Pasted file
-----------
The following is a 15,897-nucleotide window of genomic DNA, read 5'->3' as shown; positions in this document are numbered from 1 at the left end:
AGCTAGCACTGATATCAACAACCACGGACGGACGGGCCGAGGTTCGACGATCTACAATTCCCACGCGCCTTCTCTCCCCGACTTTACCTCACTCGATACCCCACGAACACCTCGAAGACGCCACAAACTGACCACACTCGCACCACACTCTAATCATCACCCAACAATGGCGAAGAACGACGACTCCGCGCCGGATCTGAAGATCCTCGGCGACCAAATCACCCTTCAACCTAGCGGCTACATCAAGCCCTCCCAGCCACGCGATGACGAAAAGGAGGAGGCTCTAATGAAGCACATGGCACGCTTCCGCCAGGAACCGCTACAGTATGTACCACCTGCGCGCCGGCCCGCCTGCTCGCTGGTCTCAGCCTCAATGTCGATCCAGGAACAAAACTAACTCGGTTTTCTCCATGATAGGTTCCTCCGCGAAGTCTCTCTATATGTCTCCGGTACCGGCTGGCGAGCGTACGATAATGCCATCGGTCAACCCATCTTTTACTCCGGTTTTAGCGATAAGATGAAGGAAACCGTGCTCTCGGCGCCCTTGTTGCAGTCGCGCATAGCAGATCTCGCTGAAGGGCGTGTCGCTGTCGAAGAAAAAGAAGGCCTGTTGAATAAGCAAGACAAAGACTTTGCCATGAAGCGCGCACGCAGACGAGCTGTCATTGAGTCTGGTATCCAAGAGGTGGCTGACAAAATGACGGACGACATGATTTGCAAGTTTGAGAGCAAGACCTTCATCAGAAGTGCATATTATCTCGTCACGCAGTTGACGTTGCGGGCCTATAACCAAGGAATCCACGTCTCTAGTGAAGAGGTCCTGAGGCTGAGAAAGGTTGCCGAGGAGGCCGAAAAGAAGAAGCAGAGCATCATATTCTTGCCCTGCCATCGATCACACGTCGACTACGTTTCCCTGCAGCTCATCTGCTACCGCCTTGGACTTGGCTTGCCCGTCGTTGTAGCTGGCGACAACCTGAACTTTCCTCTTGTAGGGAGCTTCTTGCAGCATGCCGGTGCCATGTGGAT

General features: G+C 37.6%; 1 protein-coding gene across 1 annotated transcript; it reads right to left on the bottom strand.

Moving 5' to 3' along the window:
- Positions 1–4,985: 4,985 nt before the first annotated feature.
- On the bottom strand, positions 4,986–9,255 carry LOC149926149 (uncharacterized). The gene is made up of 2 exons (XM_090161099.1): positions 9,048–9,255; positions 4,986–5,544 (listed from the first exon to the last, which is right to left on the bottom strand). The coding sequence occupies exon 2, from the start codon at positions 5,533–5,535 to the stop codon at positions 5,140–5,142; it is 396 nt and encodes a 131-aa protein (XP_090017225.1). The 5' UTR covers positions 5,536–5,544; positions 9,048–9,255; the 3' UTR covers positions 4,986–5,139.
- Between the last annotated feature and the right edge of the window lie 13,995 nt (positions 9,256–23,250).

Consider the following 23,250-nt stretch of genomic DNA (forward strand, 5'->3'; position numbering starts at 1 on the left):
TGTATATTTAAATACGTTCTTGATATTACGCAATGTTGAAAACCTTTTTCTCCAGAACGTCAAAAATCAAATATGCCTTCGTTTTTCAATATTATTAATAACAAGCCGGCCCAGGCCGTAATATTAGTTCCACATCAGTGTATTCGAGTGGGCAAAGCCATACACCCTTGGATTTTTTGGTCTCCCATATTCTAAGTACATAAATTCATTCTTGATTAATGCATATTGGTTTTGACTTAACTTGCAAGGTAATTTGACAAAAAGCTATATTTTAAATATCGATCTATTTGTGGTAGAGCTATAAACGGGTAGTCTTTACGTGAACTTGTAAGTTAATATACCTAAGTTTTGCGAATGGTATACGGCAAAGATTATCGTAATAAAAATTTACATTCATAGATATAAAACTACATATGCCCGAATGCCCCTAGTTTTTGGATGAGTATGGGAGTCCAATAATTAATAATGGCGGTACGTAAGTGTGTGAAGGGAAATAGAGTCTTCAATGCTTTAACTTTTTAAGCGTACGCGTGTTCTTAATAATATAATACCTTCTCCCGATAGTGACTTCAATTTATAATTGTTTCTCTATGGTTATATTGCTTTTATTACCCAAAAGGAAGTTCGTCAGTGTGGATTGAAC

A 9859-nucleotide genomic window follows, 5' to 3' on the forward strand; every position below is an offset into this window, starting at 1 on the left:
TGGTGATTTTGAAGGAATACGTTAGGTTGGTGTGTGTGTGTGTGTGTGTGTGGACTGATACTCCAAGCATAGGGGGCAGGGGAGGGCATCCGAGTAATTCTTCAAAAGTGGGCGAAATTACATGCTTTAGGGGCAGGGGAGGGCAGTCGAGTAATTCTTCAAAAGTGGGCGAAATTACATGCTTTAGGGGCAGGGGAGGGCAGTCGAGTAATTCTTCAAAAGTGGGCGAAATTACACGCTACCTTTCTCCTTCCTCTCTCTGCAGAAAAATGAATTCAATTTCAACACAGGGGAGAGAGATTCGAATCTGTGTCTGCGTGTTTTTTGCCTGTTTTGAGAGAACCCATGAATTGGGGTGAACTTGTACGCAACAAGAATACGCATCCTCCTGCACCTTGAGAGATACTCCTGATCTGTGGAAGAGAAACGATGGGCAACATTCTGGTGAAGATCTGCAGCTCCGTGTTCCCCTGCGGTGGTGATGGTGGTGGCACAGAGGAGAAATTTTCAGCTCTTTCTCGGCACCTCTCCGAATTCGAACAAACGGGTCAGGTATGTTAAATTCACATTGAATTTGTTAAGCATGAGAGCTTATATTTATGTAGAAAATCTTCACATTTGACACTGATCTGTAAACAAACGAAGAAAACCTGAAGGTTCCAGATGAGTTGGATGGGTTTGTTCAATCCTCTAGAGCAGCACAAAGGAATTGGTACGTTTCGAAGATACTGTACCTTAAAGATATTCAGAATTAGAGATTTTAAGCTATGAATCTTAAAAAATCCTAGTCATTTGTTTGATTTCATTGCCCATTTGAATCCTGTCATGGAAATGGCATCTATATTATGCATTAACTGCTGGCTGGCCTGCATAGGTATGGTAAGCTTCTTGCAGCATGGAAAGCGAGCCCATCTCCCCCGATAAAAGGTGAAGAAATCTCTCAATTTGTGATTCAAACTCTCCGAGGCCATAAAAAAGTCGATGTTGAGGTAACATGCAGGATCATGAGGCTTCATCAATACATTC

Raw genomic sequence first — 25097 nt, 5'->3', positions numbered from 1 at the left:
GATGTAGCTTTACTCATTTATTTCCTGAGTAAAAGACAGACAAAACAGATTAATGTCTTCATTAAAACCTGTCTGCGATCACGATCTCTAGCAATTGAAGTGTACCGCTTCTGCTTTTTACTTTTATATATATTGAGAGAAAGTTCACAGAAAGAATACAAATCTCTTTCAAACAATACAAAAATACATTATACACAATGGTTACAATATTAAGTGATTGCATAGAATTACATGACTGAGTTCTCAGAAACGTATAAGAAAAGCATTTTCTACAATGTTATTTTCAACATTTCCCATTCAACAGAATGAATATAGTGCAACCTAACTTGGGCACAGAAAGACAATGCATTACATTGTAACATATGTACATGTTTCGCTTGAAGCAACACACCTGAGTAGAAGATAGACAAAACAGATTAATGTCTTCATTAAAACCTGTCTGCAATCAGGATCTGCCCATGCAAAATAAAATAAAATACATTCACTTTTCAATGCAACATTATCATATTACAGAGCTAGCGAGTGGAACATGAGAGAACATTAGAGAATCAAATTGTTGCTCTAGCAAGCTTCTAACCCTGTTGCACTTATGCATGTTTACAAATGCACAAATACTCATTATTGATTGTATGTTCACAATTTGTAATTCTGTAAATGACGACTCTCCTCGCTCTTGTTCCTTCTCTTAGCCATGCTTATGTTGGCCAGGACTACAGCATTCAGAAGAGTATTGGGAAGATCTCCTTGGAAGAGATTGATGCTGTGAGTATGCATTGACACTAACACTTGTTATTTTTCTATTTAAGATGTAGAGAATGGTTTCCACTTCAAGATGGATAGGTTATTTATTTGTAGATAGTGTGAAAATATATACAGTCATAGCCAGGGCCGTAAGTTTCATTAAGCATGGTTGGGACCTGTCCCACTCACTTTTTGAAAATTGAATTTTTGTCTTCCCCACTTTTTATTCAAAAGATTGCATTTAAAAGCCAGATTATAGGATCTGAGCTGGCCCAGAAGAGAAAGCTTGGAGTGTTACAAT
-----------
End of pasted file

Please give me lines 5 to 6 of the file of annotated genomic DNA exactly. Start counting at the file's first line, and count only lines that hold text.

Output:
- Positions 1–4,985: 4,985 nt before the first annotated feature.
- On the bottom strand, positions 4,986–9,255 carry LOC149926149 (uncharacterized). The gene is made up of 2 exons (XM_090161099.1): positions 9,048–9,255; positions 4,986–5,544 (listed from the first exon to the last, which is right to left on the bottom strand). The coding sequence occupies exon 2, from the start codon at positions 5,533–5,535 to the stop codon at positions 5,140–5,142; it is 396 nt and encodes a 131-aa protein (XP_090017225.1). The 5' UTR covers positions 5,536–5,544; positions 9,048–9,255; the 3' UTR covers positions 4,986–5,139.